Why Practice Mental & Emotional Self-Care?

Your thoughts and emotions influence every aspect of your life. Your mindset and emotional state affect how you behave, interact, and manage life challenges. Currently, by the time Canadians reach the age of 40, 1 in 2 people will have, or have had, a mental illness (CAMH, 2011). At some point in life, everyone will experience emotional distress and issues with their mental health. As concerns surrounding mental health in Canada continue to increase, it is important to understand how to practice mental and emotional well-being, both personally and professionally.

The Mental Health Continuum:

Mental health is the state of one’s mental and emotional well-being and involves living a “satisfying, hopeful, and contributing life” (Mental Health Training PPT) that allows one to build the skills they need to be successful; whereas, mental illness is a diagnosable issue that severely interferes with one’s “cognitive, emotional, and behavioural/social abilities” (QUOTE) and daily functioning. The state of one’s mental health can be thought of as existing on a continuum, based on one’s level of emotional well-being and use of positive coping strategies. In this way, you could have no diagnosis of a mental illness and still have poor mental health, or you could have a diagnosis but still enjoy positive mental health.

Atkins, 2016

Mental & Emotional Well-Being Involves:

Mental well-being involves enjoying emotional well-being and engaging in positive coping strategies. Positive coping strategies may feel good, or annoying, in the moment but will benefit your health in the long-term whereas, negative coping strategies feel good short-term but are quick fixes that harm your health in the long run.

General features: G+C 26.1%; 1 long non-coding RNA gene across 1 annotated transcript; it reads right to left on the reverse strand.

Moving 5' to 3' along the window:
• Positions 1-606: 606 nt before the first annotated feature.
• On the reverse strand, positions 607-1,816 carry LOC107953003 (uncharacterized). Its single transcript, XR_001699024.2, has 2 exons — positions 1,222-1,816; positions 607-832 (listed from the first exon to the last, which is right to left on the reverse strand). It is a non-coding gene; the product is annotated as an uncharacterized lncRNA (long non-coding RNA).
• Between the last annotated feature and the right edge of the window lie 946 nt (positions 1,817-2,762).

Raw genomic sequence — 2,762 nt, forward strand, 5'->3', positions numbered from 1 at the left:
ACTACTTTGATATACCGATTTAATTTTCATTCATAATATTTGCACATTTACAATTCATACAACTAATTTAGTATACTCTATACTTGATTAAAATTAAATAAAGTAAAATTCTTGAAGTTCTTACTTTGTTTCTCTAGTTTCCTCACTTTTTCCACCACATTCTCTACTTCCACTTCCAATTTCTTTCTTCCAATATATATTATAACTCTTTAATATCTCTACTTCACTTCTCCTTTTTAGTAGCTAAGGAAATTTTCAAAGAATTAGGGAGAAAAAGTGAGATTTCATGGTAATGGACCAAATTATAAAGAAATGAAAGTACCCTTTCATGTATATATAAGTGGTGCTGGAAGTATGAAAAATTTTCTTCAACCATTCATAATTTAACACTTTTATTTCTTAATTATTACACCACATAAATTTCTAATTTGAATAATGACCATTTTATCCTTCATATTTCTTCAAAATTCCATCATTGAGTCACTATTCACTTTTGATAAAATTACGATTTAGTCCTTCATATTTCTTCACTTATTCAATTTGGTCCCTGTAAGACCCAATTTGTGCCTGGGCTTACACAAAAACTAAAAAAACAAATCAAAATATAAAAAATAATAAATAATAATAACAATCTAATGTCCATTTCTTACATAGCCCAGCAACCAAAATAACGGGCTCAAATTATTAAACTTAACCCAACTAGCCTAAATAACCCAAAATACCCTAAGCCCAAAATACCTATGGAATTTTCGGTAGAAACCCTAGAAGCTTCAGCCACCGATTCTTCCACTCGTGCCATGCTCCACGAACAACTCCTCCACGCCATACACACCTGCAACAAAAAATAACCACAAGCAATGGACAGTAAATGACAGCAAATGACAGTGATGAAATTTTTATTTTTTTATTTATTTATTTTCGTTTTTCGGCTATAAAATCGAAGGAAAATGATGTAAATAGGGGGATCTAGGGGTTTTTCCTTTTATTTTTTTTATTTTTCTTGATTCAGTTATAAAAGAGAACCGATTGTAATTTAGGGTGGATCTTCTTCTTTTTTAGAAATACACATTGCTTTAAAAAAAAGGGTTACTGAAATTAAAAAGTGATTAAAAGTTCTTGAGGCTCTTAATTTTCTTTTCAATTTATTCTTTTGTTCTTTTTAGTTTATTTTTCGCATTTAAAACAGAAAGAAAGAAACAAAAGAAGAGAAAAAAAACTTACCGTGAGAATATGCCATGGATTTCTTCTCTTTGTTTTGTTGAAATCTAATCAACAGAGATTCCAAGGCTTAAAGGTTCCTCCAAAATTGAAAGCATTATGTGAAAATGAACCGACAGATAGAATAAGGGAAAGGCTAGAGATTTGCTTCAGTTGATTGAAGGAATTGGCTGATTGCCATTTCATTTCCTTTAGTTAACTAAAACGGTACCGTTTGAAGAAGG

In general, mental health involves the following skill sets:

  • Cognitive abilities, such as attention span, memory, problem-solving, decision-making, and organizational skills.
  • Social abilities, such as verbal and non-verbal communication skills.
  • Emotional regulation, which involves naming, vocalizing, and moderating your emotions.
  • Empathy, which involves understanding and relating to what others are experiencing without creating confusion between your experiences/emotions and theirs.

Positive mental health and emotional affect promote one’s ability to grow through adversity, cultivate resilience, and live in accordance to one’s values. Being mentally and emotionally well includes the ability to:

  • Be aware of how your thoughts, feelings, actions, and physical reactions interact.
  • Recognize and build upon your strengths while gently addressing areas of improvement.
  • Cultivate a healthy sense of self that has the ability to change as you do.
  • Be open and vulnerable with your loved ones.
  • Self-regulate your thoughts and emotions and self-sooth when you’re in distress.
  • Challenge negative thinking and promote thought patterns that are uplifting, helpful, and healthy.
  • Cultivate a growth mindset.
  • Re-evaluate personal stories you have developed through your past experiences to ensure they align with the person you want to become and the future you wish to create.
  • Express your thoughts and feelings freely in a considerate, compassionate, and mature manner.
  • Recognize signs of stress and burnout and cultivate intrinsic and extrinsic resources to address the issue.

Ask for help when you need it.